Posted July 23, 2013 by Amber Stubbs in Blog

The Crime Of Our Century – Prepaid Card Identity Theft

The Crime Of Our Century – Prepaid Card Identity Theft
The Crime Of Our Century – Prepaid Card Identity Theft

The current boom in identity theft was predictable, maybe even inevitable. It's a natural result of what we might call “identity inflation.”

Not so long ago, the information on file about the average American consisted of a fairly small number of paper records, stored in metal cabinets in far-flung offices. People's financial particulars were usually revealed only to a discreet local banker. Criminal impersonation took time and effort, not to mention lock-picking skills.

Today, thanks to electronic communication, we routinely share our most sensitive data – whether we know it or not – with people around the world. This information is continuously being collected, organized and stored in cyberspace. All a would-be impostor has to do is locate it.

By no means are prepaid debit cards immune to this growing threat. In fact, prepaid cards have been involved in some of the most brazen recent cases of identity theft. In May 2013, for instance, the U.S. government alleged that an international ring of crooks had used prepaid cards to loot $45 million from banks in the Middle East. The scheme, as described by the feds, was a blend of high-tech and grass-roots larceny. Hackers “tricked” cards into drastically raising their cash limits. Then a worldwide army of accomplices fanned out to withdraw the money from ATMs before security experts spotted trouble. Most prepaid debit card fraud is not so elaborate. But no one denies that the nature of these cards makes them especially appealing to lawbreakers.

Crooks are clever
The well-known 2012 study by the Pew Charitable Trusts noted that “perceived anonymity” is one of the things people like most about prepaid debit cards. And it's more than just perceived. These cards, once they're loaded with money, are self-contained spending instruments. Because they are not linked to checking accounts or credit accounts, they don't help reveal customers' financial histories or allow for easy tracking.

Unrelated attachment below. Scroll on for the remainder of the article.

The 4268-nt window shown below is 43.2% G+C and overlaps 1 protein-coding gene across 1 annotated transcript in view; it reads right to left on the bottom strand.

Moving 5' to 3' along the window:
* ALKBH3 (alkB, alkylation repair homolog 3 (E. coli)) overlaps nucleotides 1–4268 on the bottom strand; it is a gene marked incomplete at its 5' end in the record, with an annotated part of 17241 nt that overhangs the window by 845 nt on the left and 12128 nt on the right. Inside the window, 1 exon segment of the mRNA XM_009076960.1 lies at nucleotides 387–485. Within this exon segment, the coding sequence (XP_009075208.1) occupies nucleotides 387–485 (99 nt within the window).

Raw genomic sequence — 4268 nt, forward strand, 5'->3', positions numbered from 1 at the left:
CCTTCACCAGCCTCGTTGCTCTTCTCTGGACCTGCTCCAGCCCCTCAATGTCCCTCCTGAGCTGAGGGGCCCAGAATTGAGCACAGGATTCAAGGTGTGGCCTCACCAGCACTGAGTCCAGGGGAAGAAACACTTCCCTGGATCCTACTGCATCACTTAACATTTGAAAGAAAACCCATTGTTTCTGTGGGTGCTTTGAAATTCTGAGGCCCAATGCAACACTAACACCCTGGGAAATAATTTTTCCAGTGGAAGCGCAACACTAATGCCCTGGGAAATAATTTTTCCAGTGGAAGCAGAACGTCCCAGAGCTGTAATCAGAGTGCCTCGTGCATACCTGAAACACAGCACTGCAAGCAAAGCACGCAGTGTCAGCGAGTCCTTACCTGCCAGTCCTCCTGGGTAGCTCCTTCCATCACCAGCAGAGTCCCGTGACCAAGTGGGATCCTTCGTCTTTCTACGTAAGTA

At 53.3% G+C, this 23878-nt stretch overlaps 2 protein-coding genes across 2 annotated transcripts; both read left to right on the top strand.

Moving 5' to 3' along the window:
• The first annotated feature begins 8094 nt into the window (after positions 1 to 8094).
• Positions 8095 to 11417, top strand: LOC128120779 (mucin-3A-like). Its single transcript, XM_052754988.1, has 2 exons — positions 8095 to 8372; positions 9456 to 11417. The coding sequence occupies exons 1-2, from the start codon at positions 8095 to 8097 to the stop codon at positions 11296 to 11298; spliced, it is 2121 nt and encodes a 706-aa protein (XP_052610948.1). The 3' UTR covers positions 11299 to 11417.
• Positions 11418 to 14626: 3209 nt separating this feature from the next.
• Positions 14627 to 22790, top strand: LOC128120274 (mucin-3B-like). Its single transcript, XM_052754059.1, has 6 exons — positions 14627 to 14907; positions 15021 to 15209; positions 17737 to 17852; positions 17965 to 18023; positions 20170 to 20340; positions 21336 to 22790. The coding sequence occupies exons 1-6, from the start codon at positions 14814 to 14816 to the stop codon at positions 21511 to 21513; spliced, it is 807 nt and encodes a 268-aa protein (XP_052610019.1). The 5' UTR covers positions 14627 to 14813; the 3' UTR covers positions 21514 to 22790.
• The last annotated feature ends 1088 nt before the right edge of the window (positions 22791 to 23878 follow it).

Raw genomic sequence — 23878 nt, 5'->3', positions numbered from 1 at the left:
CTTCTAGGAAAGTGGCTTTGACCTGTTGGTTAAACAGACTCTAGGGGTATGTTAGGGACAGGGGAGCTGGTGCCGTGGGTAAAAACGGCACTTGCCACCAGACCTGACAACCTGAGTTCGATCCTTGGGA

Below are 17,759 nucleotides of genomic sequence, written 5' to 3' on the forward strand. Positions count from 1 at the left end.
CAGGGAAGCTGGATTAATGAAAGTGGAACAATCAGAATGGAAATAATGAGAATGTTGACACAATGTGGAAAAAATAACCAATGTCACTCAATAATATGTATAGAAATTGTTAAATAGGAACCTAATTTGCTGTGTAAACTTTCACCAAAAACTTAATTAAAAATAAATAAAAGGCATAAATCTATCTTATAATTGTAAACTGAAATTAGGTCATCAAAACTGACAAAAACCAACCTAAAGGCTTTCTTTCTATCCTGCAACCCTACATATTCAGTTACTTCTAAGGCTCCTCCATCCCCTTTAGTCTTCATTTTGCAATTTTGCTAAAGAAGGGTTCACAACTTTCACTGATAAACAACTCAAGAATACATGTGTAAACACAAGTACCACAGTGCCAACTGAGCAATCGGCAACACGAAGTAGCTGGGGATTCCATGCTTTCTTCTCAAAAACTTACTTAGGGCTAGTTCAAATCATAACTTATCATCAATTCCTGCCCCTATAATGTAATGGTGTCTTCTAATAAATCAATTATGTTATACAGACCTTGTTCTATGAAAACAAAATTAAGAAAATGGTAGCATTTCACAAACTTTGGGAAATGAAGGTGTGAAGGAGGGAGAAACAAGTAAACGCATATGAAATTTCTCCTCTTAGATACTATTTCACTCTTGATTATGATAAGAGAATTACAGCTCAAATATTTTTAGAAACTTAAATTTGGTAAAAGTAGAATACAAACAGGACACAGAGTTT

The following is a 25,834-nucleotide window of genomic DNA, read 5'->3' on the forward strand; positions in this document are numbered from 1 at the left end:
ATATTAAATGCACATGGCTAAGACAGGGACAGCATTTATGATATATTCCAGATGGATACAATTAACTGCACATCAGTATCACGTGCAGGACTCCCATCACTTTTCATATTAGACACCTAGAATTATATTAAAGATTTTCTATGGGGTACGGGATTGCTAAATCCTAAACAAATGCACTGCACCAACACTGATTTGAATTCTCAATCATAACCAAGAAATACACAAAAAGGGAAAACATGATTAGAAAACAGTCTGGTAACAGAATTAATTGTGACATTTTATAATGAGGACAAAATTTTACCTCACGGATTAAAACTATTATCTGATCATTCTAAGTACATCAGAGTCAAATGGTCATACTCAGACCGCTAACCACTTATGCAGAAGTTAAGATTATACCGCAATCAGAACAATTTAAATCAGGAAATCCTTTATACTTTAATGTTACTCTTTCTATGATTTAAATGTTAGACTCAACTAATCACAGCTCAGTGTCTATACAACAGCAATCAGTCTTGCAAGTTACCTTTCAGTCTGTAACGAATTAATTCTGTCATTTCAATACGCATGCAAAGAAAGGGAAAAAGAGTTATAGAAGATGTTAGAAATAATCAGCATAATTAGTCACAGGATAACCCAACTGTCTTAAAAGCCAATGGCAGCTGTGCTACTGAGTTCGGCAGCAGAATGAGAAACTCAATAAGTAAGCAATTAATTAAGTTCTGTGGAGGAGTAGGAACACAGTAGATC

An honest consumer's desire for such anonymity is understandable. But thieves crave anonymity, too, and for all the wrong reasons.

Taking advantage of the “here-and-gone” potential of prepaid cards, crooks often use them to move ill-gotten funds. More sophisticated scammers, as in the alleged Middle East case, can forge data to temporarily “create” electronic assets, then hurriedly convert them into cash or goods. Once the ruse is recognized, a merchant or financial institution is left holding the bag. Because prepaid card transactions rarely involve big sums, this kind of scheme requires lots of manpower, but recruitment is apparently easy.

Heists hurt the economy. But should fraud be a concern for you, the law-abiding individual with a prepaid card? Are you personally at risk? The answer, unfortunately, is yes.
Nationally recognized credit expert John Ulzheimer, no fan of prepaid debit cards, says bluntly, “They facilitate fraud,” he says. “If anyone were to steal or find your card, or otherwise compromise the account information, they could easily use the card or steal its value.” That danger is the flip side of anonymity: A card that acts like cash can be used by anyone. Some cards have fraud protection, but as Ulzheimer points out, many do not.

What would James Bond do?
The good news, if there is such a thing, about this fraud vulnerability is that it's limited. The amount of money on a prepaid debit card is rarely large, and once that money is spent, there's no more damage the thief can do to you. Ulzheimer acknowledges that “the exposure is relatively low, unless you're irresponsible and leave the card lying around.”
Carelessness is obviously foolish. But these days, even ordinary caution may be insufficient. Instead, assume that someone is always spying on you, and treat your prepaid debit card as classified information. Get the safest card you can, especially in terms of fraud protection. Don't share it or lose sight of it. Don't even talk casually about having it, any more than you would chat about carrying cash. Use the card only in situations where you feel secure, and beware of bystanders monitoring your actions.
Don't feel embarrassed about being vigilant. Scammers who can scoop up millions of dollars in a few hours can bilk you if you give them the least opportunity. If all this talk of identity theft and stolen data makes you feel besieged by mysterious forces beyond your control, Ulzheimer has a realistic reminder about prepaid debit cards. Maybe it's reassuring. Or maybe not.

“Most fraud is perpetrated by family and friends,” he says.

Amber Stubbs